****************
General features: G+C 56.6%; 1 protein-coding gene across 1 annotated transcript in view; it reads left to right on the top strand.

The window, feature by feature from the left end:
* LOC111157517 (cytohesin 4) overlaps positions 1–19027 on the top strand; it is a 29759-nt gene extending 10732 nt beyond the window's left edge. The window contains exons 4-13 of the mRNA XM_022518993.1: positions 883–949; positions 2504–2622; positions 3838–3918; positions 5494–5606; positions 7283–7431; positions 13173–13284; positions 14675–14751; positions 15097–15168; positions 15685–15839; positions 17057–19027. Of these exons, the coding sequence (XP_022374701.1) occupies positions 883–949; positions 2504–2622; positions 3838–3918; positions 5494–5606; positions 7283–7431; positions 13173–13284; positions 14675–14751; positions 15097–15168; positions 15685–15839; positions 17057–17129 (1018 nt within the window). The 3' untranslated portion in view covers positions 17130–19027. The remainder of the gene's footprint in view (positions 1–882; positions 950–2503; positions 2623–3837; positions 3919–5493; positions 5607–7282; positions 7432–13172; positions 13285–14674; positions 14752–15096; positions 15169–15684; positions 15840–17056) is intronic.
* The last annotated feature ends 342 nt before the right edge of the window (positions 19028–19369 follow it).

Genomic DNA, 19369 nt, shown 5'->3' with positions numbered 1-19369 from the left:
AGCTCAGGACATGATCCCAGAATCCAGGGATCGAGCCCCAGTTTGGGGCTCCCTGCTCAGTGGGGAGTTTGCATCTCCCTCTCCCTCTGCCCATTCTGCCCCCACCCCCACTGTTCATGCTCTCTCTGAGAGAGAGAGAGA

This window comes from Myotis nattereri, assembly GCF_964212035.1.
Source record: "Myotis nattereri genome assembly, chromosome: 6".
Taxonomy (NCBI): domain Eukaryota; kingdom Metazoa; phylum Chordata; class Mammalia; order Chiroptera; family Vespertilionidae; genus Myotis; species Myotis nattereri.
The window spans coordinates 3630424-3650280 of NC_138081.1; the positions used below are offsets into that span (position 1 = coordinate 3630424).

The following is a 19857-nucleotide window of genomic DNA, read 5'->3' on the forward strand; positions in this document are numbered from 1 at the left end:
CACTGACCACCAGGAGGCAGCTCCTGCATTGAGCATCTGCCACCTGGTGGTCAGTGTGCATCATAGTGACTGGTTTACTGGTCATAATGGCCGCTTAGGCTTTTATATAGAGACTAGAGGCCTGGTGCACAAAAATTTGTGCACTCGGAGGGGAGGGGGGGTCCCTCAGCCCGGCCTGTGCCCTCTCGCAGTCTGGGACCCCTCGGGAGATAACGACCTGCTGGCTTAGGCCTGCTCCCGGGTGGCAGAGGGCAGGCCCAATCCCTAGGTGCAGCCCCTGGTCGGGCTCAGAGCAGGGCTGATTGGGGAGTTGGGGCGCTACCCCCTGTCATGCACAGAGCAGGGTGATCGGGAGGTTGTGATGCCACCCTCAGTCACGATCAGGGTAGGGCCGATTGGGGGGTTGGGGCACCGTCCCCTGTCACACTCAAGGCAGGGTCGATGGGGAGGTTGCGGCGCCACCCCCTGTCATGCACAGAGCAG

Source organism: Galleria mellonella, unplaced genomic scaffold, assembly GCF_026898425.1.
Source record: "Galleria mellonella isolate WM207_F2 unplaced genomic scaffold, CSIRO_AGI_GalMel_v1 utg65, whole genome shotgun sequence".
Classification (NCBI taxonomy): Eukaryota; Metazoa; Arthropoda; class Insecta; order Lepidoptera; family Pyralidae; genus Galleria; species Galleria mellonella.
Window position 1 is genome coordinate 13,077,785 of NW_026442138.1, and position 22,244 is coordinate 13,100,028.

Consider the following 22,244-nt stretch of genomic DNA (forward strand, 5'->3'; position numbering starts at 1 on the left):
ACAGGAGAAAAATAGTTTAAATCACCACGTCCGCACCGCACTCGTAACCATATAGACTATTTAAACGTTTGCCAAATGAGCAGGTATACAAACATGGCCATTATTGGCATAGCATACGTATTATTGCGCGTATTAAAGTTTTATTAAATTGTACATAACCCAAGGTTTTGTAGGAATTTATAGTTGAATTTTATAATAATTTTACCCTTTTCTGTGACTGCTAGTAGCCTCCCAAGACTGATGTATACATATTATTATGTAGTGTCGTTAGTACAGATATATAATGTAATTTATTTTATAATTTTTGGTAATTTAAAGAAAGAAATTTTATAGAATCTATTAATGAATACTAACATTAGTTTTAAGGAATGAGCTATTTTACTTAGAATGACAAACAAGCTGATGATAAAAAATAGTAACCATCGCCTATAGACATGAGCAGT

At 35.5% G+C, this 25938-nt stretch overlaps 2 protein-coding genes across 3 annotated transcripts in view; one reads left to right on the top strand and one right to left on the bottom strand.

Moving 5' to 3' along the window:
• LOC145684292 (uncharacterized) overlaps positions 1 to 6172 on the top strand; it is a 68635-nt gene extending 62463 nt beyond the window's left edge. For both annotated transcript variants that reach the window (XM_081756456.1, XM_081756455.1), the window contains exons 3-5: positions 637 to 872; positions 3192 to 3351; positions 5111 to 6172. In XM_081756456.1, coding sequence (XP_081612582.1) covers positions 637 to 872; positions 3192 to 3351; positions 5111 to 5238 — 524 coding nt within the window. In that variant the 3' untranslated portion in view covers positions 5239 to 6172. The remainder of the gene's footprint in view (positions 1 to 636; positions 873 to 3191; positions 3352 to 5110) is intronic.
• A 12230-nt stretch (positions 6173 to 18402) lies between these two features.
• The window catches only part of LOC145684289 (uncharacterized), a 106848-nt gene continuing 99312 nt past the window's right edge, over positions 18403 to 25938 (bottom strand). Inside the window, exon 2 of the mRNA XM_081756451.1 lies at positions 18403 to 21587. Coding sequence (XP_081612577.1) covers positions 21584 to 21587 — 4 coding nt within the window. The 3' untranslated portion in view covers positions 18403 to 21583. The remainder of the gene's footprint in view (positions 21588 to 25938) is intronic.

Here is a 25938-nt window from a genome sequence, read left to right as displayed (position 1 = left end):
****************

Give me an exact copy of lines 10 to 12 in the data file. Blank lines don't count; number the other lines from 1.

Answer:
The window spans coordinates 3630424-3650280 of NC_138081.1; the positions used below are offsets into that span (position 1 = coordinate 3630424).

The following is a 19857-nucleotide window of genomic DNA, read 5'->3' on the forward strand; positions in this document are numbered from 1 at the left end:
CACTGACCACCAGGAGGCAGCTCCTGCATTGAGCATCTGCCACCTGGTGGTCAGTGTGCATCATAGTGACTGGTTTACTGGTCATAATGGCCGCTTAGGCTTTTATATAGAGACTAGAGGCCTGGTGCACAAAAATTTGTGCACTCGGAGGGGAGGGGGGGTCCCTCAGCCCGGCCTGTGCCCTCTCGCAGTCTGGGACCCCTCGGGAGATAACGACCTGCTGGCTTAGGCCTGCTCCCGGGTGGCAGAGGGCAGGCCCAATCCCTAGGTGCAGCCCCTGGTCGGGCTCAGAGCAGGGCTGATTGGGGAGTTGGGGCGCTACCCCCTGTCATGCACAGAGCAGGGTGATCGGGAGGTTGTGATGCCACCCTCAGTCACGATCAGGGTAGGGCCGATTGGGGGGTTGGGGCACCGTCCCCTGTCACACTCAAGGCAGGGTCGATGGGGAGGTTGCGGCGCCACCCCCTGTCATGCACAGAGCAG